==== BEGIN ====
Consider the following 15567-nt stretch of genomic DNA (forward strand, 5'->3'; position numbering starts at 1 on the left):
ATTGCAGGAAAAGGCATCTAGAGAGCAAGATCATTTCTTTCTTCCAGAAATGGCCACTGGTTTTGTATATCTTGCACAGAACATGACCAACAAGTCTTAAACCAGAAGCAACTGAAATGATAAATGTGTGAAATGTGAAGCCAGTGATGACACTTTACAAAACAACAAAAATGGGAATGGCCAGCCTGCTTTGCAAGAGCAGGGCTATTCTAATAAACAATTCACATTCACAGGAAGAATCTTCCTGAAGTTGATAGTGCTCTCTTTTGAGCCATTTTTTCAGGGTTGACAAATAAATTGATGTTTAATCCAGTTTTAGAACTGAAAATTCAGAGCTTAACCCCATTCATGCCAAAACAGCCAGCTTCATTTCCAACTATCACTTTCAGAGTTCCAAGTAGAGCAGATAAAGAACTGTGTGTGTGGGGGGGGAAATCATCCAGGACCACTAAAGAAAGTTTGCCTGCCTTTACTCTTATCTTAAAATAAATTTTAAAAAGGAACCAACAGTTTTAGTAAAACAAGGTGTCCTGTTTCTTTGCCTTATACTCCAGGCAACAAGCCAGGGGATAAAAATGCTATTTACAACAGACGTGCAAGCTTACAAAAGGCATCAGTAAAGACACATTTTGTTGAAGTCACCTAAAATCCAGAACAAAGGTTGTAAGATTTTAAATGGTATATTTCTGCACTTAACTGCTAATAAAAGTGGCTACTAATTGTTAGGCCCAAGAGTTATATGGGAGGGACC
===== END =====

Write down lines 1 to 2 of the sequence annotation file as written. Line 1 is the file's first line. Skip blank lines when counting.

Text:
Consider the following 15567-nt stretch of genomic DNA (forward strand, 5'->3'; position numbering starts at 1 on the left):
ATTGCAGGAAAAGGCATCTAGAGAGCAAGATCATTTCTTTCTTCCAGAAATGGCCACTGGTTTTGTATATCTTGCACAGAACATGACCAACAAGTCTTAAACCAGAAGCAACTGAAATGATAAATGTGTGAAATGTGAAGCCAGTGATGACACTTTACAAAACAACAAAAATGGGAATGGCCAGCCTGCTTTGCAAGAGCAGGGCTATTCTAATAAACAATTCACATTCACAGGAAGAATCTTCCTGAAGTTGATAGTGCTCTCTTTTGAGCCATTTTTTCAGGGTTGACAAATAAATTGATGTTTAATCCAGTTTTAGAACTGAAAATTCAGAGCTTAACCCCATTCATGCCAAAACAGCCAGCTTCATTTCCAACTATCACTTTCAGAGTTCCAAGTAGAGCAGATAAAGAACTGTGTGTGTGGGGGGGGAAATCATCCAGGACCACTAAAGAAAGTTTGCCTGCCTTTACTCTTATCTTAAAATAAATTTTAAAAAGGAACCAACAGTTTTAGTAAAACAAGGTGTCCTGTTTCTTTGCCTTATACTCCAGGCAACAAGCCAGGGGATAAAAATGCTATTTACAACAGACGTGCAAGCTTACAAAAGGCATCAGTAAAGACACATTTTGTTGAAGTCACCTAAAATCCAGAACAAAGGTTGTAAGATTTTAAATGGTATATTTCTGCACTTAACTGCTAATAAAAGTGGCTACTAATTGTTAGGCCCAAGAGTTATATGGGAGGGACC